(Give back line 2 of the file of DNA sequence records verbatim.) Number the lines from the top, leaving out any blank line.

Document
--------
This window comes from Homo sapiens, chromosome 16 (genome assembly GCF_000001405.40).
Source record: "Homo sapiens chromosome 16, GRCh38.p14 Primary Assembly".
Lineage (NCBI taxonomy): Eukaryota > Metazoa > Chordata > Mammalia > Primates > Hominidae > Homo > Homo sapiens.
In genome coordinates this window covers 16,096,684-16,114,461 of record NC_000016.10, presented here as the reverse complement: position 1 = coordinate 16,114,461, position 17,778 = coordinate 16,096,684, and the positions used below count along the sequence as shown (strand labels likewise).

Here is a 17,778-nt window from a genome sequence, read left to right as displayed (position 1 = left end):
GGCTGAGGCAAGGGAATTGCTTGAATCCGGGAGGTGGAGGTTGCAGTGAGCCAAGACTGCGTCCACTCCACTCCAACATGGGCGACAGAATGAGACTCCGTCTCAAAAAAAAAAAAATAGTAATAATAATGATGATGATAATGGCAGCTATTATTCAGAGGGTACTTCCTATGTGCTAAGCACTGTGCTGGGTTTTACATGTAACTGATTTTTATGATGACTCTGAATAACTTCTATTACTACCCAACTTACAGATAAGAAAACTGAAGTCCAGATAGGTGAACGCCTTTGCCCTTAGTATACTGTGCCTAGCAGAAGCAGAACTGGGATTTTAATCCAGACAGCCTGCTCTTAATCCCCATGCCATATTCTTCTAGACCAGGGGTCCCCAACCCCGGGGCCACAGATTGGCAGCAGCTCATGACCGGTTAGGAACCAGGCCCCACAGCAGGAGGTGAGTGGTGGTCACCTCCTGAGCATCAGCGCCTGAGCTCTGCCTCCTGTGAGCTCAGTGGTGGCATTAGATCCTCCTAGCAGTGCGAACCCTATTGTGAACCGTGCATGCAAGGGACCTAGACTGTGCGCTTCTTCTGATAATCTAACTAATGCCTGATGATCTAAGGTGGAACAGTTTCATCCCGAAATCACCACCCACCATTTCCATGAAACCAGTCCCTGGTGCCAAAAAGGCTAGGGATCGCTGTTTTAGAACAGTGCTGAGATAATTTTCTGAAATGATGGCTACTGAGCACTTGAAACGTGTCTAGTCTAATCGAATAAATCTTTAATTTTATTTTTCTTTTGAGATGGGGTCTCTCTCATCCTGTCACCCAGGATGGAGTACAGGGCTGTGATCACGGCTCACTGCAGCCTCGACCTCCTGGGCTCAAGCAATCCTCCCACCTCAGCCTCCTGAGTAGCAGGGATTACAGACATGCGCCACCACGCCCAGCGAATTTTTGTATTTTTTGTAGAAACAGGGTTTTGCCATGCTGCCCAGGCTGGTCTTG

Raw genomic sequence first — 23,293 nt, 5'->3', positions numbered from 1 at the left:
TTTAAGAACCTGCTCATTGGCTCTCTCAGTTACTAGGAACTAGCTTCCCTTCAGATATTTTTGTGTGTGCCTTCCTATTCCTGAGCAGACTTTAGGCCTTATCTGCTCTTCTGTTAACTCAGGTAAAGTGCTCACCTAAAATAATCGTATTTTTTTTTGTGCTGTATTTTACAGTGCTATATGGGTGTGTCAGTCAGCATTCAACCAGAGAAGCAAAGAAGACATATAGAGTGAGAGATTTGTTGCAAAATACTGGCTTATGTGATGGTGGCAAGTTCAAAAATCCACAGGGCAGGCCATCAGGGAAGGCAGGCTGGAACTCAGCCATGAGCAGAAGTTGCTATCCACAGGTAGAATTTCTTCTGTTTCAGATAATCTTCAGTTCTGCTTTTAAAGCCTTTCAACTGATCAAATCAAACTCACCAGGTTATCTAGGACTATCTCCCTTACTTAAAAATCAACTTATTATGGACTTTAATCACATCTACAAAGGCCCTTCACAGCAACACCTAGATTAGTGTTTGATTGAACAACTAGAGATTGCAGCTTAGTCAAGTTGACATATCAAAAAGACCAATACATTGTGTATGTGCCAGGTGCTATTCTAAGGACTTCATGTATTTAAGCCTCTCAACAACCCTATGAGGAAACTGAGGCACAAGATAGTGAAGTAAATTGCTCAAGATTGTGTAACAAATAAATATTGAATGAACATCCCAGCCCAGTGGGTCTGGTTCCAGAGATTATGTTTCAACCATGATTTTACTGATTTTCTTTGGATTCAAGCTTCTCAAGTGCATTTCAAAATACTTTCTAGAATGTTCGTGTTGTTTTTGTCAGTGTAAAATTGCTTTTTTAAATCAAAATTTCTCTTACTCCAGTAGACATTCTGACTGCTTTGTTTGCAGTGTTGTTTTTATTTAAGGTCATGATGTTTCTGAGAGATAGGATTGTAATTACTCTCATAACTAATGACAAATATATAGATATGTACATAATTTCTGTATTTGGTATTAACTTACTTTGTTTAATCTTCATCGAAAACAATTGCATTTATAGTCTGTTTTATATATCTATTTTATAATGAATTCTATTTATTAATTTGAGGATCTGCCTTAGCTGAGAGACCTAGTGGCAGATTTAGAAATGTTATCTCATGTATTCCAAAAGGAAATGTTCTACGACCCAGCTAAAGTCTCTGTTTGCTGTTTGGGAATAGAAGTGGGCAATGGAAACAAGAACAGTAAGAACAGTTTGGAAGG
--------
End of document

Source record: "Homo sapiens chromosome 16, GRCh38.p14 Primary Assembly".